Are We Allowed to Destroy Art?




A new TV show fronted by Jimmy Carr will destroy artworks from artists ranging from Picasso to Hitler. Is this a good or a bad thing? Are we ever allowed to destroy art? We look at the arguments for and against destroying art for entertainment.

The news

Here is a short excerpt from a Guardian article, discussing a new TV show:

Backlash against C4 show that may destroy works by Hitler and Picasso

Channel 4 has come under fire over plans for a new show that will allow a studio audience to decide whether Jimmy Carr should destroy a painting by Adolf Hitler.

… The TV channel has bought artworks by a range of “problematic” artists including Hitler, Pablo Picasso, the convicted paedophile Rolf Harris and the sexual abuser Eric Gill.

A televised debate called Jimmy Carr Destroys Art, will question whether one can truly separate a work of art from its creator – before deciding which pieces to destroy with a variety of tools. …

But the idea has provoked criticism, with the Holocaust Memorial Day Trust saying the show is “making Hitler a topic of light entertainment”. … Some likened the content of the show – which was filmed on Wednesday night – to Nazi book burnings. … And some have asked if it is ever right to destroy a historical artefact, no matter who the creator is.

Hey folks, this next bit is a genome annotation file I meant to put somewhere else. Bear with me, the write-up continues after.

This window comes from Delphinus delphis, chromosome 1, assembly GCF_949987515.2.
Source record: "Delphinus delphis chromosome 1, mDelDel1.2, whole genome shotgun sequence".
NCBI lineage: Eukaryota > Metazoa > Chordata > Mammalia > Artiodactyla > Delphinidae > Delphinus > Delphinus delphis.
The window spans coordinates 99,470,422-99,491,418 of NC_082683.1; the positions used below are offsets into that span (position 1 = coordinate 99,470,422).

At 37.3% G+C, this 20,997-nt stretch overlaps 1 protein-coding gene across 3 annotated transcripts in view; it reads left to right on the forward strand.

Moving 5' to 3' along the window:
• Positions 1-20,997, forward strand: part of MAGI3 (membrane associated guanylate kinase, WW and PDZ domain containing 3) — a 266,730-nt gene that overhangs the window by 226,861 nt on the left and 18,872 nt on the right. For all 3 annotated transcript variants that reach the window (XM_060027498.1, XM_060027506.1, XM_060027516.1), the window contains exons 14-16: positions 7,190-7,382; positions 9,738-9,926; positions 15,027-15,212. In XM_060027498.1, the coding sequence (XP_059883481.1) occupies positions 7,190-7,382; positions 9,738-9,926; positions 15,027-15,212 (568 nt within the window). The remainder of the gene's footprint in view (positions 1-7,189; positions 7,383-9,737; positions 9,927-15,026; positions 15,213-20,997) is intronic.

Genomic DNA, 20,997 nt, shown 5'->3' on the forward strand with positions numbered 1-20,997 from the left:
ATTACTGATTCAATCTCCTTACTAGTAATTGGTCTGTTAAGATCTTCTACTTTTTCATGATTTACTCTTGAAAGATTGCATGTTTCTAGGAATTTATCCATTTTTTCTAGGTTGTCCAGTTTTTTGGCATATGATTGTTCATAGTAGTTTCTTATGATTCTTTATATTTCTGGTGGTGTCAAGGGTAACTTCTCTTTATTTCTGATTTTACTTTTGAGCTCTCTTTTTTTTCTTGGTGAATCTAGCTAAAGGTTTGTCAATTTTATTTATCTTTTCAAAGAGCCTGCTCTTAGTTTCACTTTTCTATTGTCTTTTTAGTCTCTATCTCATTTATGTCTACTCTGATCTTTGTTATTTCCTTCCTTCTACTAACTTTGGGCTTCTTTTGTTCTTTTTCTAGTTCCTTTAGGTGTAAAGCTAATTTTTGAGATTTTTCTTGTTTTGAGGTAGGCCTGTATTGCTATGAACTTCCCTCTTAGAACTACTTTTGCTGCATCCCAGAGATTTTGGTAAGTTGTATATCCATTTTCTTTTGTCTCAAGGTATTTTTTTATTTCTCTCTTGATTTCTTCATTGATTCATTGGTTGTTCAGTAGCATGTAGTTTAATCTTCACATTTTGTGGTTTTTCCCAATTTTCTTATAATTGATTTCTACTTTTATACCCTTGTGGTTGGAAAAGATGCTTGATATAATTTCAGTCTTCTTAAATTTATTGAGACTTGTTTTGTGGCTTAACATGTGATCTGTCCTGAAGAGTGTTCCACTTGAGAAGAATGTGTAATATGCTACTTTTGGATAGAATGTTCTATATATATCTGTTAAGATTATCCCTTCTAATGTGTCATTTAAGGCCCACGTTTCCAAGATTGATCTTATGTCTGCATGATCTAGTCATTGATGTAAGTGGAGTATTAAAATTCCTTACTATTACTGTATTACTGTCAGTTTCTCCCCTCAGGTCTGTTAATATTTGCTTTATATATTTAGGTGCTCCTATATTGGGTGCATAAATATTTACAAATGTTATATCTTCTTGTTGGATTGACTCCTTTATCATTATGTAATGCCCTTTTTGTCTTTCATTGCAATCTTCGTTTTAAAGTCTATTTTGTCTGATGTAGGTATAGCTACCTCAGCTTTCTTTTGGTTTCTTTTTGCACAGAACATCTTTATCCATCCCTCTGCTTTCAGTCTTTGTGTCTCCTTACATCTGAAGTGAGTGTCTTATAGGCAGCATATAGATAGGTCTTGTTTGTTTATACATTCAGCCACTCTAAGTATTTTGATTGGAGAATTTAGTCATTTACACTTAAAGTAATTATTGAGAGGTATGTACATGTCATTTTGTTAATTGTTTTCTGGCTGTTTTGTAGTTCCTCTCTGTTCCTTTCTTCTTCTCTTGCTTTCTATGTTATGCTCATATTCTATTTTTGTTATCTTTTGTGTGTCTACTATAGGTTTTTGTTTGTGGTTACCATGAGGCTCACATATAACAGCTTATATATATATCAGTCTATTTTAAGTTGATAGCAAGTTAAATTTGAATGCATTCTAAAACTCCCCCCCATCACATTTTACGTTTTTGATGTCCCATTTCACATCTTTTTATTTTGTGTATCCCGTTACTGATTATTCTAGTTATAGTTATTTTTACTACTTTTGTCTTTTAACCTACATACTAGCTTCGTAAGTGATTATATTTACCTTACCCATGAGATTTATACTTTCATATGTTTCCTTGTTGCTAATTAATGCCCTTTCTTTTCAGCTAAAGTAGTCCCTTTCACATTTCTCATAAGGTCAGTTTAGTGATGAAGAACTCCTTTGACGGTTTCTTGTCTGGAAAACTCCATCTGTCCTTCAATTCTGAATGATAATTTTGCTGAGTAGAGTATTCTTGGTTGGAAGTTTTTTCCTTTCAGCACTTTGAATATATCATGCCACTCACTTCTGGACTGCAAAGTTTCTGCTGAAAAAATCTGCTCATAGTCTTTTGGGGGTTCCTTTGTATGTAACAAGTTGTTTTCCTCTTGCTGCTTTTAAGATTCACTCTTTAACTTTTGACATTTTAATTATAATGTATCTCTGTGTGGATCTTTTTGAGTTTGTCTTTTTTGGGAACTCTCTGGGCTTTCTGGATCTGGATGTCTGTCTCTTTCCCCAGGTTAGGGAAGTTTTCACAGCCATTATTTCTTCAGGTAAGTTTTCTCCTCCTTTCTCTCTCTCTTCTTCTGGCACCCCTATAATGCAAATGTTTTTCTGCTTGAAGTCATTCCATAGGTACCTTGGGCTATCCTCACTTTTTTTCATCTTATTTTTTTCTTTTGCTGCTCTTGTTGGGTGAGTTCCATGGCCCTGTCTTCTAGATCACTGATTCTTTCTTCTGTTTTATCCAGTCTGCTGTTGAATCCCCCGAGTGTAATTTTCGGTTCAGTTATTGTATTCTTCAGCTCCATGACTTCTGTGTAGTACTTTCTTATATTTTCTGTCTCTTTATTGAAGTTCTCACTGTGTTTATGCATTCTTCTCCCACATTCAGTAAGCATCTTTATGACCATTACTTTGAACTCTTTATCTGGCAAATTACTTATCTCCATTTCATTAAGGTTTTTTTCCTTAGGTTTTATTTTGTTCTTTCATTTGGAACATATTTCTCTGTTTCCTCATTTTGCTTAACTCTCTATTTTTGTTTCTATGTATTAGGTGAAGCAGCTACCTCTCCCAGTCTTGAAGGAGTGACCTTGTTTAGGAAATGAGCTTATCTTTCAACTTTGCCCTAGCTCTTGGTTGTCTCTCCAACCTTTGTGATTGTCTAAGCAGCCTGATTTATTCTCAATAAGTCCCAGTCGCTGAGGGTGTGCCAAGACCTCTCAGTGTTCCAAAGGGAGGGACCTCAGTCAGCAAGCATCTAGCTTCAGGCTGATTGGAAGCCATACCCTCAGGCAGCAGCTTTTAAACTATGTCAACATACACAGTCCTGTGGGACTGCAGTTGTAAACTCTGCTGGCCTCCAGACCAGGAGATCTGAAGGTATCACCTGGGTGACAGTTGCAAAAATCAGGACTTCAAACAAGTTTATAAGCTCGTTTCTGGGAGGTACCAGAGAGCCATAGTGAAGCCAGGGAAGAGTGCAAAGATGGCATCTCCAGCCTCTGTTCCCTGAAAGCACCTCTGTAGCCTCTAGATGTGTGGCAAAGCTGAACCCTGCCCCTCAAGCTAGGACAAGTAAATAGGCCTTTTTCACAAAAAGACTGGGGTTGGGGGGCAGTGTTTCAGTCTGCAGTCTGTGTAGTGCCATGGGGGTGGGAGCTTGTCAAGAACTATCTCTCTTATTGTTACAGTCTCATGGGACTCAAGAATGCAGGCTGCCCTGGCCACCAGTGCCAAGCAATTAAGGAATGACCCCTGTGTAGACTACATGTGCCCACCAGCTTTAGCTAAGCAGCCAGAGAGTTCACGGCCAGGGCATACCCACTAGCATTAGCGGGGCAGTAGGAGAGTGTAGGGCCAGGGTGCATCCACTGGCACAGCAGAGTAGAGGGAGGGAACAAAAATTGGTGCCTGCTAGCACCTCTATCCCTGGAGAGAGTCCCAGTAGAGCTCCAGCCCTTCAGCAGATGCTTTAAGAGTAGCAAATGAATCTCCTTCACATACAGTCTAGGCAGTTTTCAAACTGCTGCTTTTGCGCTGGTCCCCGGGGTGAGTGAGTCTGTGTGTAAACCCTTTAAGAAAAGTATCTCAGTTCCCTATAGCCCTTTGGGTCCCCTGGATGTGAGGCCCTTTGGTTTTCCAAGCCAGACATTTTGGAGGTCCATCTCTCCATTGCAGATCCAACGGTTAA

So, who is right? Are we allowed to destroy Hitler’s art? Are we allowed to make entertainment out of it? Read on to find out!

Destroying stuff

The first, most obvious question, would be: What exactly are we allowed to destroy and why would anyone want to interfere with our choices?

In the course of a lecture, a teacher might draw stick figures onto a blackboard in order to illustrate something for her students. At the end of the class, the blackboard will be erased. Is this a crime against art? Obviously not.

One way of looking at this would be to consider the work’s market value, which should be (in theory) determined by supply and demand. Although that teacher’s drawing is in short supply (only she can draw stick figures in precisely this way), the demand for the work is non-existent. As a consequence, the work has no value and needs not be preserved, one might argue.

So, who is right? Are we allowed to destroy Hitler’s art? Are we allowed to make entertainment out of it? 

But this cannot be the full answer. For example, think of a parent who destroys a child’s picture in front of the child’s eyes. Although the picture likely has no market value at all, destroying it in front of its creator would seem cruel and morally wrong – not because of the destruction of market value, but because of the damage to the feelings of the artist.

On the other hand, a real-estate developer destroying a very valuable high-rise building that they own in order to build a theme park on the same spot might be seen as a stupid and ill-advised business decision. But we wouldn’t see it as a morally bad choice. What one does with one’s own things should …

Originally appeared on Daily Philosophy Read More



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